A common model may work well in cross-silo settings, but it will be harder to implement when it involves millions of smartphones, each owned by users with different habits. An example of this is Gboard. This Android keyboard uses federated learning to predict the next word to be typed in searches and when writing messages. The phone learns new phrases and words, stores the information and its context, and makes it available for federated training.
But there’s a problem, according to Xu, that relates to personalization.
“Your habit of typing a particular word may be different from the way I do it. If you just train a common model for everyone, it probably won’t work for everyone,” Xu said. “You want to make the model so that it is predictable for all individual users.”
How to divide users into appropriate training groups is the subject of Global Convergence of Federated Learning for Mixed Regression, a paper submitted at the 36th Conference on Neural Information Processing Systems. Xu coauthored it with Lili Su, an assistant professor of electrical and computer engineering at Northeastern University, and Pengkun Yang, an assistant professor in the Center for Statistical Science at Tsinghua University.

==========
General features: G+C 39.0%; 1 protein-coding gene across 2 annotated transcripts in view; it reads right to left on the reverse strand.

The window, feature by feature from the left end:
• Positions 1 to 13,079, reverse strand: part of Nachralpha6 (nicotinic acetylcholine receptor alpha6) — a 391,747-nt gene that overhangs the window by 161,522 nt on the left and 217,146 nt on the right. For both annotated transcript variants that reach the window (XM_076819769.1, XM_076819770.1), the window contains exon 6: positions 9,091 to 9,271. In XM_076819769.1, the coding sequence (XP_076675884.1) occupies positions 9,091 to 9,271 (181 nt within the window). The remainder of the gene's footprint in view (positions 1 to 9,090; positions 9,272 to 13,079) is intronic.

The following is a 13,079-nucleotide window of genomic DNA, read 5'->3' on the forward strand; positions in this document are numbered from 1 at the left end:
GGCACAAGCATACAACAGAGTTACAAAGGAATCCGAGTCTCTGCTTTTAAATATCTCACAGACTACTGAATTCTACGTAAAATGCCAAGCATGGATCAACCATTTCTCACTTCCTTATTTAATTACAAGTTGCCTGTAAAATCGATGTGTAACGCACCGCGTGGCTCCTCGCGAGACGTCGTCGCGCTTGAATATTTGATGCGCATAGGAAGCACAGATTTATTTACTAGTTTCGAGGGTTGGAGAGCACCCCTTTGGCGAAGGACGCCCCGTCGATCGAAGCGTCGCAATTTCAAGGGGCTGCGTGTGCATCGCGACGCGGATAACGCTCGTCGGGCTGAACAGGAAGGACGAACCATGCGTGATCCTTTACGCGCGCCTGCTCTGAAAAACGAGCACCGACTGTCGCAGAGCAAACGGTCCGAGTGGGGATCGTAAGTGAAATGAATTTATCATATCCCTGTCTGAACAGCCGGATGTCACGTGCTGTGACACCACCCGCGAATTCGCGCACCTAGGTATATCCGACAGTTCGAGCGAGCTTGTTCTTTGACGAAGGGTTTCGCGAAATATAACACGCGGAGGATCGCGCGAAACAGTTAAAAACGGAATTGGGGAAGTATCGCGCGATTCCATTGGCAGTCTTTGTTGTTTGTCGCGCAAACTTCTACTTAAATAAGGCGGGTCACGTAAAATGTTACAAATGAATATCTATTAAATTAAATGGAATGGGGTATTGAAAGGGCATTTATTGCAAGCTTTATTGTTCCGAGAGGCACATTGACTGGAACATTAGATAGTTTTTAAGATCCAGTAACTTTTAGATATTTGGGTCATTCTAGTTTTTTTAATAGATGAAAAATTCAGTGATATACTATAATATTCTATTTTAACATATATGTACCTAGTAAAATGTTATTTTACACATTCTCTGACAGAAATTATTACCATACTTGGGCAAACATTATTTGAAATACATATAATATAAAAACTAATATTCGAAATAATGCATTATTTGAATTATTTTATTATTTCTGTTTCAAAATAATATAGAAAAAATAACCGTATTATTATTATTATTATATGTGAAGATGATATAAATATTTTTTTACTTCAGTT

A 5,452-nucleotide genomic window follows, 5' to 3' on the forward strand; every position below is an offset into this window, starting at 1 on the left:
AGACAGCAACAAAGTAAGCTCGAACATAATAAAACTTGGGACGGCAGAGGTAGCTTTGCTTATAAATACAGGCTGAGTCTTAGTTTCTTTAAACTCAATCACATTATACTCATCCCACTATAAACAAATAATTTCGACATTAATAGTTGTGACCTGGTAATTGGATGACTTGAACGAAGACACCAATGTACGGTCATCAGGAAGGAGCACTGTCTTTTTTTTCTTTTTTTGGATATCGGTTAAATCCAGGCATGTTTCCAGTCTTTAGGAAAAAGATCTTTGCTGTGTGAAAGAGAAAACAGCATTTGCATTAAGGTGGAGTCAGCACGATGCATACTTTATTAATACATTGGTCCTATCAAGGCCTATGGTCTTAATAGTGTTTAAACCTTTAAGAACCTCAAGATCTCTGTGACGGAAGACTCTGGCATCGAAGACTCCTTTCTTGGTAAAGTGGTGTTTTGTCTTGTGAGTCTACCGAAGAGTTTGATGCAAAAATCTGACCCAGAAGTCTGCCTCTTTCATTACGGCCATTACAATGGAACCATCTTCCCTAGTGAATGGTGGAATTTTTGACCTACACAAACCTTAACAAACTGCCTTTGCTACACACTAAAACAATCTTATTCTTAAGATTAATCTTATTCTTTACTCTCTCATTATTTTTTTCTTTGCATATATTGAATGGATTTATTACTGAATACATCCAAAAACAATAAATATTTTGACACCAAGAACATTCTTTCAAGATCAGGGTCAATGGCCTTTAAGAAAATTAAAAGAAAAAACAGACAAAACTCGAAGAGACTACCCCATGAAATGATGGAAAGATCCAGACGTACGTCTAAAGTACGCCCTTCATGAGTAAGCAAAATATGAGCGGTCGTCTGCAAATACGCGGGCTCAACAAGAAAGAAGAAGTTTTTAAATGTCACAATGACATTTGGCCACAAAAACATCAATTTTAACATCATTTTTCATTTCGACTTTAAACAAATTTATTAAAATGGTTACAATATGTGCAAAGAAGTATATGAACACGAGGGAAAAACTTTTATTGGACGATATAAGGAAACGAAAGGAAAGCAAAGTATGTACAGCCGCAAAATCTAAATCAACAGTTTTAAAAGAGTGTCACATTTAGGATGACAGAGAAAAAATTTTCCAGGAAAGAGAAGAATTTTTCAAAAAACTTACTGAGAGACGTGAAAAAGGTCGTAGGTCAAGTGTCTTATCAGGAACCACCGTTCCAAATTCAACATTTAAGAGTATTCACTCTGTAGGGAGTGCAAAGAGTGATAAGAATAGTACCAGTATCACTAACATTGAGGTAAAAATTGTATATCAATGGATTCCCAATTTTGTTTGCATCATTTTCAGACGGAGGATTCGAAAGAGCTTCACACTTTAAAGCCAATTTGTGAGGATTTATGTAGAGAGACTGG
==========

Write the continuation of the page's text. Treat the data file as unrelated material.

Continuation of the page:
To solve the problem, they turn to a concept called clustering. It presumes that not every client is the same (say, some cars always drive in snow and others always drive in rain) and can be divided into a defined number of groups based on such characteristics (cars that drive in snow or rain). The server doesn’t know which group a particular car should go in, yet it must train various models in the face of that uncertainty.
“It’s a chick-or-the-egg problem,” says Xu. “If you knew the true group partition—which client belonged in which group—then you could train separate models for each group. The challenge here is that at the beginning you don’t know the true nature of each individual and group.”
To get out of this predicament, Xu and his coauthors designed a new algorithmic approach that allows the server to estimate which group an individual should go in and then train a federated learning model for that group accordingly.
Xu believes companies need to be paying attention to federated learning implications now.
“If your company isn’t investing in privacy-preserving technologies, then customers may go to competitors who are,” Xu said. “Over the next 10 years it’s going to be harder and harder for you to use you own internal privacy technology, because you may no longer be able to collect data to use in your own internal machine learning. You could lose a lot of business opportunities because of this.”